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Revitalization Project Upgrades Water, Pipes
March 8, 2013

[image-47]Frank Ochoa-Gonzales
NASA's John F. Kennedy Space Center

Water has played a prominent role in mission success during the 50 years Kennedy Space Center has been around.

Released during launches to dampen the acoustic sound levels, it's been there flowing when we needed it most.

A majority of the components of the center's water and wastewater system are now 50 years old, too, thus exceeding their designed life expectancy.

In 2004, engineers began working on a plan to improve Kennedy's water quality, replace aging system pipes and lift stations, and reduce excessive water flushing.

"With aging pipes come failures such as main breaks, sewage spills and poor water quality," said Kevin Miller, project manager with NASA's Construction of Facilities Division. "These failures are becoming progressively more serious and costly and cause great disruptions to the center's institutional and programmatic operations."

So they came up with the Revitalize KSC Water and Wastewater Systems Plan.

Many things have changed since the initial construction of Kennedy's water distribution and sewer collection systems, including stricter water-quality standards, increased fire-suppression requirements, and numerous facility and program changes. These factors, combined with system components that had exceeded their designed life expectancy, necessitated centerwide changes.

"These planned projects are significantly improving our water quality, system reliability, and our systems capacity and flexibility, all while reducing maintenance costs," Miller said. "It had been a long time coming."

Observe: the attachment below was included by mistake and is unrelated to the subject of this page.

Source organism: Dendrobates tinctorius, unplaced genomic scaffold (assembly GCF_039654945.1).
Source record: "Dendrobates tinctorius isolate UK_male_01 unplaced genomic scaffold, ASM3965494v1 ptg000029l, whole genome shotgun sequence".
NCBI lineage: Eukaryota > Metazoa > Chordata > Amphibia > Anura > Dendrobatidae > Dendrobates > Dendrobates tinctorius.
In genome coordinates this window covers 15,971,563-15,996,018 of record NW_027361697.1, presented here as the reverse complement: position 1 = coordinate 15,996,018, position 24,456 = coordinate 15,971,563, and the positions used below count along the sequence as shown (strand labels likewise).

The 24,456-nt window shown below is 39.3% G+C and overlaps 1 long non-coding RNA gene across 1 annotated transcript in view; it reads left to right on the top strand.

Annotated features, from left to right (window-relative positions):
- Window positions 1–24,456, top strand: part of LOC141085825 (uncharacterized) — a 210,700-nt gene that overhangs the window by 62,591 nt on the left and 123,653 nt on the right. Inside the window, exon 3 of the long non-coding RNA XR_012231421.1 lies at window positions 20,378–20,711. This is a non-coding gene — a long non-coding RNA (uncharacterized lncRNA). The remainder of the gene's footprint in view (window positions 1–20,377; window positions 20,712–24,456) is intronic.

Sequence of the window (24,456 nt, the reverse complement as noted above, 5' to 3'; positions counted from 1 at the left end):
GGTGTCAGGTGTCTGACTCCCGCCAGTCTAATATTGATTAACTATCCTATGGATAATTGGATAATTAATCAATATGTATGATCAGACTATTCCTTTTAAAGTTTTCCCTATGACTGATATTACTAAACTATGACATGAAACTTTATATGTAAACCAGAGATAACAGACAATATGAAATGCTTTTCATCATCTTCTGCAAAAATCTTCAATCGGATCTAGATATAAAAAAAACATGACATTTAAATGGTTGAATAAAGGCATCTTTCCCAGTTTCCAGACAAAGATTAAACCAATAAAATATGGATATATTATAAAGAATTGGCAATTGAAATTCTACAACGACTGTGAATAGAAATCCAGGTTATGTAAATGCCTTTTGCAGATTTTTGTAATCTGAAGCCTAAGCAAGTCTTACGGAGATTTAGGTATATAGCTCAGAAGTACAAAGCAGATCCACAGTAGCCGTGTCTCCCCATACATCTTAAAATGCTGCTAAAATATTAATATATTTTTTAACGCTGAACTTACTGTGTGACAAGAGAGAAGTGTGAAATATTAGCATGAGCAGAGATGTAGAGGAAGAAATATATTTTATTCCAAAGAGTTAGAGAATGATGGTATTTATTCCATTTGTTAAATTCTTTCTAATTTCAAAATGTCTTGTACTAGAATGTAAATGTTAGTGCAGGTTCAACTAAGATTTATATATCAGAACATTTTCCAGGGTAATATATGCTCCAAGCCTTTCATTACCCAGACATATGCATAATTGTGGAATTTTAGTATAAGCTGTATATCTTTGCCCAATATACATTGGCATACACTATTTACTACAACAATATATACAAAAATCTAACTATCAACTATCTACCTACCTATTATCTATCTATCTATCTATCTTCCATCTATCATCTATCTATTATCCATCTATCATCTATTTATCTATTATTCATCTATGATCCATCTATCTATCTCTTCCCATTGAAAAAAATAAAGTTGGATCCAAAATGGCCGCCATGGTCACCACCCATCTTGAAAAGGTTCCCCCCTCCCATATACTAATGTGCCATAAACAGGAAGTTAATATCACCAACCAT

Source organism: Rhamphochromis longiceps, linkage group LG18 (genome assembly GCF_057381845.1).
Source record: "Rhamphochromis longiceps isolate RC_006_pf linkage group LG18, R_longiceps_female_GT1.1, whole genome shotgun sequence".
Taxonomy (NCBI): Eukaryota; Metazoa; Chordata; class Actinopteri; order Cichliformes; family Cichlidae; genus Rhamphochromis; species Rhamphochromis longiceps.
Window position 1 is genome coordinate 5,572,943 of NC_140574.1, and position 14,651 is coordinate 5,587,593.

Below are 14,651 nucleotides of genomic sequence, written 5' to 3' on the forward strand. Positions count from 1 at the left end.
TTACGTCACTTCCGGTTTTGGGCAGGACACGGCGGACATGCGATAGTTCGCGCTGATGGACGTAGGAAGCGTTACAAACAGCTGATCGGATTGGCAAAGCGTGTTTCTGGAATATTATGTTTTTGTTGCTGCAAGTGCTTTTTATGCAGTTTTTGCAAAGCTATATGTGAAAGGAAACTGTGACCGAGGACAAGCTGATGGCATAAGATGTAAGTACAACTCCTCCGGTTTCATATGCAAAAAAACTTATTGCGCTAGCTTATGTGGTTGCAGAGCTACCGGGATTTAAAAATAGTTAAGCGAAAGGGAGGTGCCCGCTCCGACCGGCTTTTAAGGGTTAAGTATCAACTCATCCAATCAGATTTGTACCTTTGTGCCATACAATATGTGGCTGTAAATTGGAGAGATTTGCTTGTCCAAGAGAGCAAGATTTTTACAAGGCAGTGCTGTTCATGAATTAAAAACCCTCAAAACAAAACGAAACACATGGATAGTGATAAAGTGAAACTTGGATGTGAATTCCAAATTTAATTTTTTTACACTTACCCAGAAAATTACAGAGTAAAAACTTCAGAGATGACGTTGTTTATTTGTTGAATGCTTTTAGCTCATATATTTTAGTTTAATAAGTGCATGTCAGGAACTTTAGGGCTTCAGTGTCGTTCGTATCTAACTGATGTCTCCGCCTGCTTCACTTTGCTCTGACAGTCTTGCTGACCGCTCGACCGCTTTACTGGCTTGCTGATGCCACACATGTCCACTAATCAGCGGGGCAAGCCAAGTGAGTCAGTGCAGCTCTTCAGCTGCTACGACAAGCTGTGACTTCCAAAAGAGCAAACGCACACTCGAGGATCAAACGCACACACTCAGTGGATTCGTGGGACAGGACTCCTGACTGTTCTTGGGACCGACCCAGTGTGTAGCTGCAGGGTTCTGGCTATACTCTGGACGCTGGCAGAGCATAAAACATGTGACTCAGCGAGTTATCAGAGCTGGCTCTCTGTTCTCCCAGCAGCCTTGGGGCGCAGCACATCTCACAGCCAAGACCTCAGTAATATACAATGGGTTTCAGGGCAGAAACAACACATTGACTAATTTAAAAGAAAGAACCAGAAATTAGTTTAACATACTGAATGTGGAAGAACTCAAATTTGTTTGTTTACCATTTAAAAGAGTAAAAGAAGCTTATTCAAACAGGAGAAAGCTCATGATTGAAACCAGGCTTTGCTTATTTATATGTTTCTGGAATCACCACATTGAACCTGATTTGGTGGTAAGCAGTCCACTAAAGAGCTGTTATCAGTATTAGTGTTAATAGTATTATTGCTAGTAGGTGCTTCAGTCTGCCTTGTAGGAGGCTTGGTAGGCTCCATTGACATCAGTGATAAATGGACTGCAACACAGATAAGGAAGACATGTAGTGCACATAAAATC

The project has five planned phases.

Phase 1 ran from August 2007 to September 2008 with a $1.9 million construction contract value. This phase included numerous studies to identify issues and provide solutions to repair water and waste-water infrastructure across Kennedy. Construction included repairs to the W1 pump station, the main pump station for Kennedy; backflow preventers; and water meters.

Phase 2, which was completed from August 2010 to October 2011, had a $1.5 million construction contract value. This phase included replacement water main valves, a new water main on A Avenue, installation of water meters, replacement of individual facility service water lines, installation of a new water quality analyzer, and repairs and upgrades to four lift stations.

Phase 3, which is 85 percent finished, started in September 2011 and has a $9.1 million construction contract value. It is targeted for completion in spring 2013. This phase began as a major revitalization effort to replace degraded pipelines with 12.8 miles of replacement water mains, 3.2 miles of repairs to gravity sewer mains, and repairs and upgrades to nine sewage lift stations. This included the deconstruction of a water tower in the Launch Complex 39 area.

Phase 4, which is 15 percent completed and has a $22.3 million construction contract value, was started in October 2012. It is scheduled to be completed in fall 2014. This phase builds upon previous phases and is the largest in scope with 22.5 miles of replacement water main, 4.5 miles of replacement sewer force main, and repairs and upgrades to 58 sewage lift stations.

Phase 5, to be designed later this year, is scheduled to run from summer 2015 to fall 2016 and will be funded for construction in Fiscal Year 2015. This is the last phase and includes additional water main replacement, replacement of water and sewer infrastructure at KARS Park, and a replacement pump station.

"The water systems proposed for replacement are a critical component of the KSC fire system as well," Miller said, "and vital to mission readiness and success."
 

A new 12-inch water main is installed
A new 12-inch water main is installed as part of a water/wastewater revitalizing plan at Kennedy Space Center on Jan. 11.
Image Credit: 
NASA/Tim Jacobs
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Page Last Updated: July 28th, 2013
Page Editor: Anna Heiney